In 1972 The Swan’s Island Educational Society was formally incorporated as a 501 (c) 3, nonprofit corporation. The Certificate of Organization states:
“The purposed of said corporation are literary, scientific and educational, and in the furtherance of said purposed: to establish a free-lending library, a museum and other educational and cultural projects for the benefit of Swan’s Island, Maine.”
Libraries had been a tradition on the island. Small collections had been maintained at various time in building around the Island. Since the Society was stable and growing, it began to look elsewhere for a permanent home. In March of 1973, the former “Captain Henry Lee” residence in Atlantic, owned by the Department of Transportation for the use of the ferry captain, was leased to the Society for $1 a year. Many Island people worked to renovate this new building, and raise funds through private donations to pay for the work. The driving force behind these changes were Pet and Helena Bailey, who took an active interesting the organization, were generous with time, talents and money, and oversaw this time of change and growth. Pete built functional and movable shelving and Helena oversaw the activities on a daily basis.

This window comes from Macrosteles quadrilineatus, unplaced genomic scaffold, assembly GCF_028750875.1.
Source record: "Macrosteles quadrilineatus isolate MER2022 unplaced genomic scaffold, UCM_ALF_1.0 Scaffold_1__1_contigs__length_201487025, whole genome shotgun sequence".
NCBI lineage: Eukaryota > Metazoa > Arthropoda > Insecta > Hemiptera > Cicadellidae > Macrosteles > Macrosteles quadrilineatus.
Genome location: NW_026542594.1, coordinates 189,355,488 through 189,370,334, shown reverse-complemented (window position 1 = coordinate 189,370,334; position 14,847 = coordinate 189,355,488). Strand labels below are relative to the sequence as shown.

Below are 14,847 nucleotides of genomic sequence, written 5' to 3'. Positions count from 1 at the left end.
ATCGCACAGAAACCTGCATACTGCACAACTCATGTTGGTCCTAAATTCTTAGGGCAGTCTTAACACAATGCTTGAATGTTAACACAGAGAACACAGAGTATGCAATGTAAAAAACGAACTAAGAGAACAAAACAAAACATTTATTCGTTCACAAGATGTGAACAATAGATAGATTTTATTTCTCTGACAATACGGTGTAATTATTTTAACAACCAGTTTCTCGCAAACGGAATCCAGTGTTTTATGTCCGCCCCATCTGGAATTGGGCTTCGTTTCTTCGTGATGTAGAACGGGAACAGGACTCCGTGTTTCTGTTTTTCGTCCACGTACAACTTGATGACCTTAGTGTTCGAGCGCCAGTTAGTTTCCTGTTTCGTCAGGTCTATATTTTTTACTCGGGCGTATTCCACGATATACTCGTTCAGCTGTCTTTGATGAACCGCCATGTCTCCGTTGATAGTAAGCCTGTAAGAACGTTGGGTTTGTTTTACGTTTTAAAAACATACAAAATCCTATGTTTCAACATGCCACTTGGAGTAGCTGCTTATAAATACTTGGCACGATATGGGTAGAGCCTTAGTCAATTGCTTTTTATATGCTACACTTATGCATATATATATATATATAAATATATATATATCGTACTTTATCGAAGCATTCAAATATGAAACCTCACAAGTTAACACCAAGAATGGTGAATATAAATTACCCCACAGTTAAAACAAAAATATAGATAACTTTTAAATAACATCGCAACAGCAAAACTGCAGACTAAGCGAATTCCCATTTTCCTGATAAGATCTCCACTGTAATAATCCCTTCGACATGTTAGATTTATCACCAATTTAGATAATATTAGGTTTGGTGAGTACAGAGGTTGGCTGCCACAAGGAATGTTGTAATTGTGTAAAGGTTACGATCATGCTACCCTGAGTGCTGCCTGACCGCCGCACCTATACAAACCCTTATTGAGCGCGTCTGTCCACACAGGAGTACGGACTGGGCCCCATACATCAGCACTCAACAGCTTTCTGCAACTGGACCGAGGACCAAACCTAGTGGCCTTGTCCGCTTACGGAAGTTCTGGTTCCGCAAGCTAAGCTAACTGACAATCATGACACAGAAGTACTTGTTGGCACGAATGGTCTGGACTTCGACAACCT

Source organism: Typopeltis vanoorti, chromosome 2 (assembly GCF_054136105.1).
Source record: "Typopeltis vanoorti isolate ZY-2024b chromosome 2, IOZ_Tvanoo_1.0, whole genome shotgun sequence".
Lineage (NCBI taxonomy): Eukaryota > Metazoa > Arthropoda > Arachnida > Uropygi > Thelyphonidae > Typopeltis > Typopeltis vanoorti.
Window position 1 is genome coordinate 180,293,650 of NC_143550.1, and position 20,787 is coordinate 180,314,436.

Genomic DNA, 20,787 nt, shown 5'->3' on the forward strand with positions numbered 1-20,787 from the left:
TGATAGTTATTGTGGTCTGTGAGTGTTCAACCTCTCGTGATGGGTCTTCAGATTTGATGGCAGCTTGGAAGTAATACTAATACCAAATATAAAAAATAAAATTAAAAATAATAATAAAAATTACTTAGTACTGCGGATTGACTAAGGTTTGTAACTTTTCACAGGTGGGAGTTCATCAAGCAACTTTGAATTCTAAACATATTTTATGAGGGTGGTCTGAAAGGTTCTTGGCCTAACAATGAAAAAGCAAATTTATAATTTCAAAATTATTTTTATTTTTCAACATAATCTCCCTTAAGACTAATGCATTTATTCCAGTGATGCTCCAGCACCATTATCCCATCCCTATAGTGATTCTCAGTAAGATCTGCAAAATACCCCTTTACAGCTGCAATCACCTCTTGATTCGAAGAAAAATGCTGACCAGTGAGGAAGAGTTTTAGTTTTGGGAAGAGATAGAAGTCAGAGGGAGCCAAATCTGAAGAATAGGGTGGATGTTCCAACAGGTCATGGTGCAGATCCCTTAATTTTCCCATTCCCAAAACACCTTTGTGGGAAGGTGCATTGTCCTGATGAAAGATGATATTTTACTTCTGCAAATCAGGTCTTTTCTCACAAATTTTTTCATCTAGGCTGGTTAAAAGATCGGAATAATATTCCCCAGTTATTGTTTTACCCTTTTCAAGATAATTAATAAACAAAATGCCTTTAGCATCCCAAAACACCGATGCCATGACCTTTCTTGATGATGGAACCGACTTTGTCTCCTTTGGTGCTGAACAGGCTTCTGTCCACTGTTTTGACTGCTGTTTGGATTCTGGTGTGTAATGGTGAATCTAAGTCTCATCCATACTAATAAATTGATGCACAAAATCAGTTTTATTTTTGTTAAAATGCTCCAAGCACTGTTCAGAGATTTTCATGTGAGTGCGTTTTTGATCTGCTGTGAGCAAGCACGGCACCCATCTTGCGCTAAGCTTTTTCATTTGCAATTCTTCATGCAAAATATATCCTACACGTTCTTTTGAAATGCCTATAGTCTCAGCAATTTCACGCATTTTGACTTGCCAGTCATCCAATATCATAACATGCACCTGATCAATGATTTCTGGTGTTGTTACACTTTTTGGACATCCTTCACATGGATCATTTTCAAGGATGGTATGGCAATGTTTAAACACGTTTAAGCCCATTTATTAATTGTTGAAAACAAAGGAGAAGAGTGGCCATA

In 1984, the Maine D.O.T. conveyed the ownership of the “Captain Henry Lee” house to the Town of Swan’s Island, but retained the land beneath the building. The D.O. T. also provided funds for further repairs to the building.
At the outset, a museum was maintained in the Library. In 1896, the Bicentennial of Swan’s Island, a separate Museum was more formally established at the Seaside Hall in Atlantic and the library expanded its book collections into the rooms vacated by the move, while still maintaining an antique bedroom upstairs in the Lee House.